- Once funding is approved and the project has started, make sure you track its progress and regularly report back to your own senior management team. Understand and monitor return on investment in the project, for both your own organisation and your partners.
- Protect your organisationís background IPR while giving access to information as defined by the consortium agreement. Ensure that your senior managers are fully-briefed on how you are managing this aspect of the project, and are given an opportunity to satisfy themselves that it is under control.
- Remain flexible if partners want to make changes to plans, but donít allow the project to drift away from its original aims and objectives. Foster mutual dependency between partners, so that it becomes harder for any one consortium member to ignore the consensus view and go it alone.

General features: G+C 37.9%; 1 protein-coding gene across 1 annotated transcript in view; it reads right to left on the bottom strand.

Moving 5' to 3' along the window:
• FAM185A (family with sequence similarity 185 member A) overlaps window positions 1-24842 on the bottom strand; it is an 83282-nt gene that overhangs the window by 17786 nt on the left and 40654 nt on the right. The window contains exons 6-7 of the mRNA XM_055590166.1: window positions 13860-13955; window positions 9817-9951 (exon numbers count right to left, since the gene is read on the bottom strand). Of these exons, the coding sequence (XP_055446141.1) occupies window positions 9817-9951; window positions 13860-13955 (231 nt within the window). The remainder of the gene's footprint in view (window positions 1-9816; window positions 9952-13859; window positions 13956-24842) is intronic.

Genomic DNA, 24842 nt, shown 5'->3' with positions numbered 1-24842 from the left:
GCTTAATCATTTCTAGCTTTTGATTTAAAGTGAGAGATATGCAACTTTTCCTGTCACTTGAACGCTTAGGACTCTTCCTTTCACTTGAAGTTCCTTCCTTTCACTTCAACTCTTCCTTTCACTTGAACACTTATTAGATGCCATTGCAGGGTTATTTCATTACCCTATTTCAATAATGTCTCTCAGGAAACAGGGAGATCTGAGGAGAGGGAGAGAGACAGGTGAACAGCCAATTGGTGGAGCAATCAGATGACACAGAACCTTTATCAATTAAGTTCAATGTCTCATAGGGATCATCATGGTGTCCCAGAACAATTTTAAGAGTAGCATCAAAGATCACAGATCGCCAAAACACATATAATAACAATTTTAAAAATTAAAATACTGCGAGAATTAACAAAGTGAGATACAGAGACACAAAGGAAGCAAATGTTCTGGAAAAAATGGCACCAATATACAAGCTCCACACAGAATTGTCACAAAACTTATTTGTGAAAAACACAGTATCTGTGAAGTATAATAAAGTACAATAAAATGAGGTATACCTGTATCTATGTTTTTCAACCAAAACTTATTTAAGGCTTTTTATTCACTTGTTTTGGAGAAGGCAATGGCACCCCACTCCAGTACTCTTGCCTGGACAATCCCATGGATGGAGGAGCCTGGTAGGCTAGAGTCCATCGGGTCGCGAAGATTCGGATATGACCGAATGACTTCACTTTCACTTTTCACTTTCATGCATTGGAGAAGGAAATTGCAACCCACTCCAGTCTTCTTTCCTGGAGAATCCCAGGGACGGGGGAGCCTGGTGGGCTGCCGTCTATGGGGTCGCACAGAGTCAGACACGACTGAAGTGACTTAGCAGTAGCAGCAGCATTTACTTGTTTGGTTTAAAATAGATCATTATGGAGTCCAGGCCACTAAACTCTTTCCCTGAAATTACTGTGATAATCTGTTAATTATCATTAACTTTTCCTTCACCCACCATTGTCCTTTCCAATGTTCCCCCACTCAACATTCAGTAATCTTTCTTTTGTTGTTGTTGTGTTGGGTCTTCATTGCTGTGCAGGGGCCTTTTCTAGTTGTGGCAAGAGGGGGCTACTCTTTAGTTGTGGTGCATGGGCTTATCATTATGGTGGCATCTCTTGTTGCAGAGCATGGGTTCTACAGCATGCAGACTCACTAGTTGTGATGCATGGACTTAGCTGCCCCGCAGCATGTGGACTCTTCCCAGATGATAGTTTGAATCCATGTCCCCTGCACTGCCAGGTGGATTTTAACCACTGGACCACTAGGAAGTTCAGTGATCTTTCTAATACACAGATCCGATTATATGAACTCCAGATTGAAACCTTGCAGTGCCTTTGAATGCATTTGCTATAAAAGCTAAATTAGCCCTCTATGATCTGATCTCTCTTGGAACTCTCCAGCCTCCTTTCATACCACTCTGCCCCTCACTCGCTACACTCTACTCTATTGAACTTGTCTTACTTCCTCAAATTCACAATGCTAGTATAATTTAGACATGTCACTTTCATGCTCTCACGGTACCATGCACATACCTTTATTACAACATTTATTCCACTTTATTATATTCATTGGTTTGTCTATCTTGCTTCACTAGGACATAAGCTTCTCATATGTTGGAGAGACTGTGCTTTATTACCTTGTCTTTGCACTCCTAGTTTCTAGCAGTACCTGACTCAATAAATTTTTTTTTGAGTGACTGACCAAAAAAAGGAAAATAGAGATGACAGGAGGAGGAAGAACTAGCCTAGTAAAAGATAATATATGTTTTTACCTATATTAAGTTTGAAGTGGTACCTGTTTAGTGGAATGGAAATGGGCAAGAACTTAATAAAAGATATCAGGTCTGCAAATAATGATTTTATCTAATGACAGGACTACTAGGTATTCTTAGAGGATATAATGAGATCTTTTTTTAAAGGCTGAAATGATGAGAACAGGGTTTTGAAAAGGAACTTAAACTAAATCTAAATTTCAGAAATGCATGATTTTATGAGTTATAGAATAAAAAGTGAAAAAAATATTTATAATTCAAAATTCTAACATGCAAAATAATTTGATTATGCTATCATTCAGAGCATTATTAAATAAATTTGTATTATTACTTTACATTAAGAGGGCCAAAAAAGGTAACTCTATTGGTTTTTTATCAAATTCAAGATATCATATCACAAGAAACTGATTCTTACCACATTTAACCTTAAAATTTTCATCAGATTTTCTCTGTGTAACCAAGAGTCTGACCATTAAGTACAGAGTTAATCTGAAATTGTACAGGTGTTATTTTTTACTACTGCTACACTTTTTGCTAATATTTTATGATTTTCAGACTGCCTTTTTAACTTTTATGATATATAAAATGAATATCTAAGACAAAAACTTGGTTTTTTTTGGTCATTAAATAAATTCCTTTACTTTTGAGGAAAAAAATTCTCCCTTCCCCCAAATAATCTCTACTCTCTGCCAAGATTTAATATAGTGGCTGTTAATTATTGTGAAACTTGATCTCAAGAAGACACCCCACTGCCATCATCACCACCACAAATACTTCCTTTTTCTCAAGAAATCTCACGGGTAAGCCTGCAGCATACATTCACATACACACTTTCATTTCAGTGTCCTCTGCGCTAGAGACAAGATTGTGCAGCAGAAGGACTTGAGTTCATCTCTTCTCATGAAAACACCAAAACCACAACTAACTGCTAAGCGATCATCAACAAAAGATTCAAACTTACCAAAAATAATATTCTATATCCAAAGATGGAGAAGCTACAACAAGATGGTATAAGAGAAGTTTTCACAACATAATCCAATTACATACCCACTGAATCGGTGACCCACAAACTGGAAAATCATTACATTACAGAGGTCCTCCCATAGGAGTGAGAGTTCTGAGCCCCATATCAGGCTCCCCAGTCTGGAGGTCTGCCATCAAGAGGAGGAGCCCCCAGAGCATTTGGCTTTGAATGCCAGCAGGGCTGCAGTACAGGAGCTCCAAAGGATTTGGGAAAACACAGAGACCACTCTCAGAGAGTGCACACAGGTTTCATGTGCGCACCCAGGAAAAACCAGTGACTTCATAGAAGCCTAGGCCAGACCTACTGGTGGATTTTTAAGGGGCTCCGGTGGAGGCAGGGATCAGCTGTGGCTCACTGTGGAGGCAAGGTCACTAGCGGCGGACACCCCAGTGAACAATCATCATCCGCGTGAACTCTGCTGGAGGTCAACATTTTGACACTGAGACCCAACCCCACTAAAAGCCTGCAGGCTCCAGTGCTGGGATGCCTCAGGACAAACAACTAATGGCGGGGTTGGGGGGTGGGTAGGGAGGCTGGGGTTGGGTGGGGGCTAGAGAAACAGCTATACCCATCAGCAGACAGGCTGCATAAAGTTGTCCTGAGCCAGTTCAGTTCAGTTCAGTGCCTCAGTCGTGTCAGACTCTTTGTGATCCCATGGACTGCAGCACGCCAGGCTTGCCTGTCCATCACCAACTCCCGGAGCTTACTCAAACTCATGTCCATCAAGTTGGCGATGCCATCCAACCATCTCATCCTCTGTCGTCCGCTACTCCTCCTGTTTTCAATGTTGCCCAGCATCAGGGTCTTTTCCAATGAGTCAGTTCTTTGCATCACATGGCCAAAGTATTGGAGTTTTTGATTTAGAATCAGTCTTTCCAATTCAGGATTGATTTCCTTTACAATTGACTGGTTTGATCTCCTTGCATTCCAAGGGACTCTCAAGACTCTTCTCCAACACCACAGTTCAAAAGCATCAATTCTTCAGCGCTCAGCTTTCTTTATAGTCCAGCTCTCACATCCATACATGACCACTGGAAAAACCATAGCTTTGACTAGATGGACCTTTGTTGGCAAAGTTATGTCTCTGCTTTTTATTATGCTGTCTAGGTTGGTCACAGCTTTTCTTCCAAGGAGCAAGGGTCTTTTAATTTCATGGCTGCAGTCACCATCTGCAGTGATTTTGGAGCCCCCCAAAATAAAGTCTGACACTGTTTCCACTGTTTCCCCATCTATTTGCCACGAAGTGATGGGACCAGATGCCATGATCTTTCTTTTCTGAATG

- Support the implementation of procedures to allow new partners to be identified, approached and brought into the consortium, as and when new skills, experience or knowledge is required.
- Encourage members of the consortium to interact outside the formal agenda of meetings, creating the opportunity for social interaction and avoiding an over-reliance on formal lines of communication
- Donít allow one member of the consortium, such as the project co-ordinator, to become dominant. This is best addressed by insisting that partner roles and responsibilities are clarified at the start.
- Although it is important to get the right people involved, donít let the success of a project be critically dependent on the continuing contribution of particular individuals. You should have contingency plans in place in case key staff leave or fall ill.
- In a similar way, donít let the continuing commitment of your own organisation depend on just a few project champions (including yourself!). The project, and your organisationís contribution to it, should be structured so as to be capable of surviving moves and changes within senior management.